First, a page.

PMQs: Liz Truss insists UK 'can't tax its way to growth' as she rejects Keir Starmer's energy industry demands

Conservative Party leader Liz Truss faced off with Labour's Sir Keir Starmer for her first session of Prime Minister's Questions (PMQs) on Wednesday

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Ms Truss opened the session by stressing her determination to bring stability to the economy and provide jobs to the British people.

She was congratulated by several MPs on becoming the country's third female PM.

Ms Truss said: “I am honoured to take my place as Prime Minister in this House and to take on the responsibility at a vital time for our country.

“I am determined to deliver for everybody across our United Kingdom and I will work constructively with all members of this House to tackle the challenges we face.”

When it came to Sir Keir's turn, he opened by asking about Ms Truss' opposition to a so-called windfall tax, which she insisted she maintains.

Liz Truss faced off with Sir Keir Starmer in the Commons
Liz Truss faced off with Sir Keir Starmer in the Commons
Liz Truss addressing the House of Commons
Liz Truss addressing the House of Commons

She added: “I am against a windfall tax. I believe it is the wrong thing to be putting companies off investing in the United Kingdom just when we need to be growing the economy.”

Ms Truss confirmed she will make an energy announcement to the Commons on Thursday.

And, when Sir Keir asked her why she is against taxing big energy companies, she fired back at the Labour leader by saying "this country can't tax its way to growth".

Amid deafening roars from the Tory benches, she added: “There’s nothing new about a Labour leader who is calling for more tax rises. It’s the same old same old tax and spend.”

Sir Keir then accused Ms Truss of protecting the profits of Shell and giving Amazon a tax break rather than helping families and public services.

Sir Keir Starmer in the Commons on Wednesday
Sir Keir Starmer in the Commons on Wednesday
Liz Truss taking part in her first PMQs
Liz Truss taking part in her first PMQs

He said: “Not only is the Prime Minister refusing to extend the windfall tax, she’s also choosing to hand the water companies polluting our beaches a tax cut. She’s choosing to hand the banks a tax cut.

“Add it all together and companies that are already doing well are getting a £17billion tax cut while working people pay for the cost-of-living crisis, stroke victims wait an hour for an ambulance and criminals walk the streets with impunity.

“Families and public services need every penny they can get. How on earth does she think now is the right time to protect Shell’s profits and give Amazon a tax break?”

Ms Truss replied: “I’m on the side of people who work hard and do the right thing.

“That is why we will reverse the national insurance increase and that is why we will keep corporation tax low, because ultimately we want investment right across our country, we want new jobs and new opportunities and that is what I will deliver as Prime Minister.”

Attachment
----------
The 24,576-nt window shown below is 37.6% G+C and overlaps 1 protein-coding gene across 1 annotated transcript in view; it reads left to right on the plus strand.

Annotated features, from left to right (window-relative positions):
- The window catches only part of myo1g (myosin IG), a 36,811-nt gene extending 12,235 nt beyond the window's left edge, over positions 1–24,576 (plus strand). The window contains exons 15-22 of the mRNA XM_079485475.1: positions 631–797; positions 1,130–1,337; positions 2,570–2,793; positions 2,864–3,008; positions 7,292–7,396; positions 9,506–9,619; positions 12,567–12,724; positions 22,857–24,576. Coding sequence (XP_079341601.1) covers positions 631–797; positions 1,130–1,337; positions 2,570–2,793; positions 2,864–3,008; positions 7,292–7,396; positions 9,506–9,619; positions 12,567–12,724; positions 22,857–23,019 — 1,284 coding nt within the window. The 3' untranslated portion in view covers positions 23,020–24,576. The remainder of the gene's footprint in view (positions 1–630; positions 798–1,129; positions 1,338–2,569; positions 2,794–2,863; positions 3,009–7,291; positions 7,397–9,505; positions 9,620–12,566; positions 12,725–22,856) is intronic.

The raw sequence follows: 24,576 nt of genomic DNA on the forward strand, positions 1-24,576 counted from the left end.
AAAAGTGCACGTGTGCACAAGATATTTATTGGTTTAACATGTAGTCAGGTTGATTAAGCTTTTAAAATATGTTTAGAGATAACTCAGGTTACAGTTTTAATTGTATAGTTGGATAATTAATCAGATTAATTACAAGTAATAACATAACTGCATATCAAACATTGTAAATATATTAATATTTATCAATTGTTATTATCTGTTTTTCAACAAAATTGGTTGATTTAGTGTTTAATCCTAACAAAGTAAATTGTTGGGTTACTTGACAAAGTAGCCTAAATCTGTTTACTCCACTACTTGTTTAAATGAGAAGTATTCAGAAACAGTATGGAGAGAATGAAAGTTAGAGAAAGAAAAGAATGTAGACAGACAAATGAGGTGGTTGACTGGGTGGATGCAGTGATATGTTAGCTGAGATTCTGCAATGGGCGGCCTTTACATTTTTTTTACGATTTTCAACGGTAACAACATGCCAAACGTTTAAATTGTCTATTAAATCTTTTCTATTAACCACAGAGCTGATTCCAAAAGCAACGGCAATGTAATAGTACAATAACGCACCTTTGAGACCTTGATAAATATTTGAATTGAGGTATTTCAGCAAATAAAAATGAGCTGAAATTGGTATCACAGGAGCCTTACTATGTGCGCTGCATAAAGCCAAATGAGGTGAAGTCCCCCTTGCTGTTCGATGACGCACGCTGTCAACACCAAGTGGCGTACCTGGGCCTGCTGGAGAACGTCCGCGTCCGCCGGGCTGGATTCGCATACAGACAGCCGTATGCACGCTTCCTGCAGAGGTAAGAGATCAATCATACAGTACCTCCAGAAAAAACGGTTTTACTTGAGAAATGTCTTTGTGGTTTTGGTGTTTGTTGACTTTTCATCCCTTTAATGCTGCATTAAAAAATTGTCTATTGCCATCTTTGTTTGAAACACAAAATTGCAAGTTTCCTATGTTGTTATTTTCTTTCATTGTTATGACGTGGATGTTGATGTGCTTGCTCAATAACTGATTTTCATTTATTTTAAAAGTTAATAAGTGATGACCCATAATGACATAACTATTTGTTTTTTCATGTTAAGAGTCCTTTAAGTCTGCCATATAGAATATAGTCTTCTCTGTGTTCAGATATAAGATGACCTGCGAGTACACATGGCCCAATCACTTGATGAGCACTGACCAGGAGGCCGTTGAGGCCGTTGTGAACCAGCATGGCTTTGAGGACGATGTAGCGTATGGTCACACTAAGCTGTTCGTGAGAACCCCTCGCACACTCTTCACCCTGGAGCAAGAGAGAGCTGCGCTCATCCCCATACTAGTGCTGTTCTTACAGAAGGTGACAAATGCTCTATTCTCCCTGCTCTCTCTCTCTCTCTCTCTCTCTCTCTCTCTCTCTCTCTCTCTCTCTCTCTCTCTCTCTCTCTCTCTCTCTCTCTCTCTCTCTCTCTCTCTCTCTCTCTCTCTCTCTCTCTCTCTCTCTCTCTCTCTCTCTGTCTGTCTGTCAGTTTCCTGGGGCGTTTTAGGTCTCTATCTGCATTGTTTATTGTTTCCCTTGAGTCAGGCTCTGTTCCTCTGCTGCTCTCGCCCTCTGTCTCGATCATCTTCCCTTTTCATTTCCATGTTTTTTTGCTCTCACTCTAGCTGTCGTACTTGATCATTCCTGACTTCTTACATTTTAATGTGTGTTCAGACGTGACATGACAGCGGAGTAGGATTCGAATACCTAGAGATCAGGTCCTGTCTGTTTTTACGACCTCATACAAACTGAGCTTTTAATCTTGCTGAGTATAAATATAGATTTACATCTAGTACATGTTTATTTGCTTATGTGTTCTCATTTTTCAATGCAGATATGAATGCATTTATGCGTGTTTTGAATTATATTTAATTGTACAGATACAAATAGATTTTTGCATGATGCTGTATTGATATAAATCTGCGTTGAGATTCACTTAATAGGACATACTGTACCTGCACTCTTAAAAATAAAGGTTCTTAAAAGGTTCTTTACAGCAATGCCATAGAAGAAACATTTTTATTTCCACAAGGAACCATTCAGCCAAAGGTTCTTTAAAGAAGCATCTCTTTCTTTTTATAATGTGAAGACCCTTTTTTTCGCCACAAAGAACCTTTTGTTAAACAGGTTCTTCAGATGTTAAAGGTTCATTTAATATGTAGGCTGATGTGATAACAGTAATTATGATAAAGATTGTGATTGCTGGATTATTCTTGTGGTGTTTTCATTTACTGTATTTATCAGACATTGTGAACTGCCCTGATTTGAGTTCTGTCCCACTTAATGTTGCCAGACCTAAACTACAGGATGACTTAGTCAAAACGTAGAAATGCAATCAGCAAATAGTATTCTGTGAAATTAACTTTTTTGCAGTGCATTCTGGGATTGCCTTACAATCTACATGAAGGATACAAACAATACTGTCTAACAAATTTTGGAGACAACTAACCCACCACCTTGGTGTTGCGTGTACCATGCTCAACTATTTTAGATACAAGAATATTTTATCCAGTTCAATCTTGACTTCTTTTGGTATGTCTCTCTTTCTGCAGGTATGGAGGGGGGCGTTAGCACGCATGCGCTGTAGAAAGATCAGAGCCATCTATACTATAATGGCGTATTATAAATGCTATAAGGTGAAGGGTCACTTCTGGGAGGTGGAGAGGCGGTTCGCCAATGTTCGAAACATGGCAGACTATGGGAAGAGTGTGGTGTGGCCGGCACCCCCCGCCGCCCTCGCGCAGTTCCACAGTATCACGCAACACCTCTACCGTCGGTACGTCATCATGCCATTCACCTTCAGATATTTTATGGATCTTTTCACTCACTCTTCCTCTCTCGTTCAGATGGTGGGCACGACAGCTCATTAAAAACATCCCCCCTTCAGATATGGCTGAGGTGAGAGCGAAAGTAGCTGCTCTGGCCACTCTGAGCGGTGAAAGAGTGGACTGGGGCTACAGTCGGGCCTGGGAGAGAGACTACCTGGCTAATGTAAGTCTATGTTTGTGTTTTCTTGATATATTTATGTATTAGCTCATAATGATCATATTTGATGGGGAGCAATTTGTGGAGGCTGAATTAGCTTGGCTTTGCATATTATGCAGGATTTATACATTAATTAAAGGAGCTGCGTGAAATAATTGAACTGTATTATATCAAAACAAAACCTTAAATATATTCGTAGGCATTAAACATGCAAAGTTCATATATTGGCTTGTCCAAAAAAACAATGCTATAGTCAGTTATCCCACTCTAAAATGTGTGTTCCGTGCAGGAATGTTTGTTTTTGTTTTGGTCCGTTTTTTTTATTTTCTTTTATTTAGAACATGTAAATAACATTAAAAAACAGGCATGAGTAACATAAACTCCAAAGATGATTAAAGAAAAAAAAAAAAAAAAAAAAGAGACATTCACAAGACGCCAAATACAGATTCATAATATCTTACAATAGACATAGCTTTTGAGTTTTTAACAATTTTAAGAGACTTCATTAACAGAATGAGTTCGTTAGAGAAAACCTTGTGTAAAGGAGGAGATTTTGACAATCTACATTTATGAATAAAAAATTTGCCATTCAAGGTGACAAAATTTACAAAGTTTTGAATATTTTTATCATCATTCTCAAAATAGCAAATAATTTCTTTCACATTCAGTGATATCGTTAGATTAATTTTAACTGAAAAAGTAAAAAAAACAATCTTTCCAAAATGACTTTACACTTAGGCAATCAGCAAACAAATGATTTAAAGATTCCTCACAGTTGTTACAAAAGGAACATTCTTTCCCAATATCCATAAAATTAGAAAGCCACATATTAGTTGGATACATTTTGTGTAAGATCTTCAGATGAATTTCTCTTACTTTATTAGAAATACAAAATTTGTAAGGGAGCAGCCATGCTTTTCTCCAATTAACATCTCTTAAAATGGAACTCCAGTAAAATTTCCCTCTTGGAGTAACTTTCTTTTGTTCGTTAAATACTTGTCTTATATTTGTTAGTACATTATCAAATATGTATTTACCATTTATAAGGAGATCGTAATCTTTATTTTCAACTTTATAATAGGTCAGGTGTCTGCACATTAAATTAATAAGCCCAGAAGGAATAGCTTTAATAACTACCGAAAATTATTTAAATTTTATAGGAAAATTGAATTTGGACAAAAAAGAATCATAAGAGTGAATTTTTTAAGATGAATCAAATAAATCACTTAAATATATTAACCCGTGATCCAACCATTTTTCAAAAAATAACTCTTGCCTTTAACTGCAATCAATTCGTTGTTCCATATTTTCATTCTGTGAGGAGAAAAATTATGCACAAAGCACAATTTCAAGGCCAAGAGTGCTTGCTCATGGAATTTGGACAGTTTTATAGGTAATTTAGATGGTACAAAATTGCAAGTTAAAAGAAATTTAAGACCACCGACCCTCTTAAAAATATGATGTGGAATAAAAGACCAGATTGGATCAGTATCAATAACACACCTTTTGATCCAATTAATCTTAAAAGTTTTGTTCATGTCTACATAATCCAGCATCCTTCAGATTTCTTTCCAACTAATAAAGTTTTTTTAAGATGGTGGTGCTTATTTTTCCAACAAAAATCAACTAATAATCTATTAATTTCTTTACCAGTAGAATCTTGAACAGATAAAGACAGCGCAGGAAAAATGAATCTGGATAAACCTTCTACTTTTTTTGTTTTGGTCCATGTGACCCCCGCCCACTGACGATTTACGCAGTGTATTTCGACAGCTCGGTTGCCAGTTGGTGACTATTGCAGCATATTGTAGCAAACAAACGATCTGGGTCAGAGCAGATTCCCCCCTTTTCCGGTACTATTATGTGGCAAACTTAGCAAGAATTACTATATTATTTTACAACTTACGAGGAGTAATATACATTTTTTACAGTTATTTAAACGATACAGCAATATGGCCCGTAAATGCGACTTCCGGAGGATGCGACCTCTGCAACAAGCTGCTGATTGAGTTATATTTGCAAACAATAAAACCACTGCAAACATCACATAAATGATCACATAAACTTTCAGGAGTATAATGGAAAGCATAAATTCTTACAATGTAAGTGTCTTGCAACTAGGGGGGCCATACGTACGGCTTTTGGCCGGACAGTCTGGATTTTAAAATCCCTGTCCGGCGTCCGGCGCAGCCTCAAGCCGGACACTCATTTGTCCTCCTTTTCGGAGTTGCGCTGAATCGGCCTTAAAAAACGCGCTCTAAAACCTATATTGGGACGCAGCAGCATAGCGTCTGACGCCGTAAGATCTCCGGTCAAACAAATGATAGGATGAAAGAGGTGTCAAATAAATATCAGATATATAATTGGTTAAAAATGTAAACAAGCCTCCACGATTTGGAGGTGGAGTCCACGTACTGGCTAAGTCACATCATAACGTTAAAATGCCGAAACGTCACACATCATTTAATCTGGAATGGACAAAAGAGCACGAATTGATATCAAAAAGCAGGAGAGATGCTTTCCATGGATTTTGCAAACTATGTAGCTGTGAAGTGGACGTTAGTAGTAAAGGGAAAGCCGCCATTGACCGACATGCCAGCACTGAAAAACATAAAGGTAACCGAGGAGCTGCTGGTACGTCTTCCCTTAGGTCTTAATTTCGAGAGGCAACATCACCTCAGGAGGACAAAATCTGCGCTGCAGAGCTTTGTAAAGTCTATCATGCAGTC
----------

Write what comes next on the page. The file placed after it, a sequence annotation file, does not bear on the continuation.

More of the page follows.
The SNP's Westminster leader Ian Blackford
The SNP's Westminster leader Ian Blackford
Liz Truss addressing the nation for the first time as PM outside No.10 on Tuesday
Liz Truss addressing the nation for the first time as PM outside No.10 on Tuesday

The PM's plans were dubbed a “Truss tax” by SNP Westminster leader Ian Blackford, who said households and businesses will be paying it for years to come.

He said: “The Prime Minister may have changed but it’s the same old being shouted down.

“On her first full day as Prime Minister she has failed to rule out a Truss tax on household and businesses.

"Instead of targeting the profits of massive corporations with a windfall tax, the Prime Minister plan appears to be a decade-long raid on the bank accounts of ordinary taxpayers.

“These costs must not be passed onto consumers and businesses by deferring bills. Government must announce an enhanced windfall profits tax, making sure that those oil and gas producers pay their fair share from excess profits.

“Does the Prime Minister understand that her first act as Prime Minister will now define her? A Truss tax, that household and businesses will be paying for years to come.”

Ms Truss fired back: “Well I’m not quite sure what the right honourable gentleman’s position is, because on one hand he doesn’t seem to want oil and gas extraction from the North Sea, and on the other hand he wants them to pay more taxes. Why doesn’t he make up his mind?”

It comes after Ms Truss' first Cabinet meeting, dubbed "very positive" by new Environment Secretary Ranil Jayawardena.

The new-look Cabinet met on Wednesday morning to consider a plan to freeze energy bills in order to save households and businesses from financial ruin.

Ms Truss will “strain every sinew” to get the economy growing as she looks to "hit the ground running", her deputy Therese Coffey said.

In her first speech as PM, Ms Truss insisted the nation can “ride out the storm” caused by Russian leader Vladimir Putin’s war in Ukraine.

She conducted a major overhaul to leave few survivors from Boris Johnson’s Cabinet, as she failed to find a role for her leadership rival Mr Sunak.

Allies insisted the changes would “unify” the Tory party, pointing to senior roles for five leadership rivals, Penny Mordaunt, Tom Tugendhat, Suella Braverman, Kemi Badenoch and Nadhim Zahawi.

But Dominic Raab, Grant Shapps, George Eustice and Steve Barclay were among the Sunak supporters dispatched to the backbenches.

Along with Kwasi Kwarteng as Chancellor, the appointment of Ms Braverman as Home Secretary and James Cleverly as Foreign Secretary mean that for the first time in history none of the great offices of state are held by white men.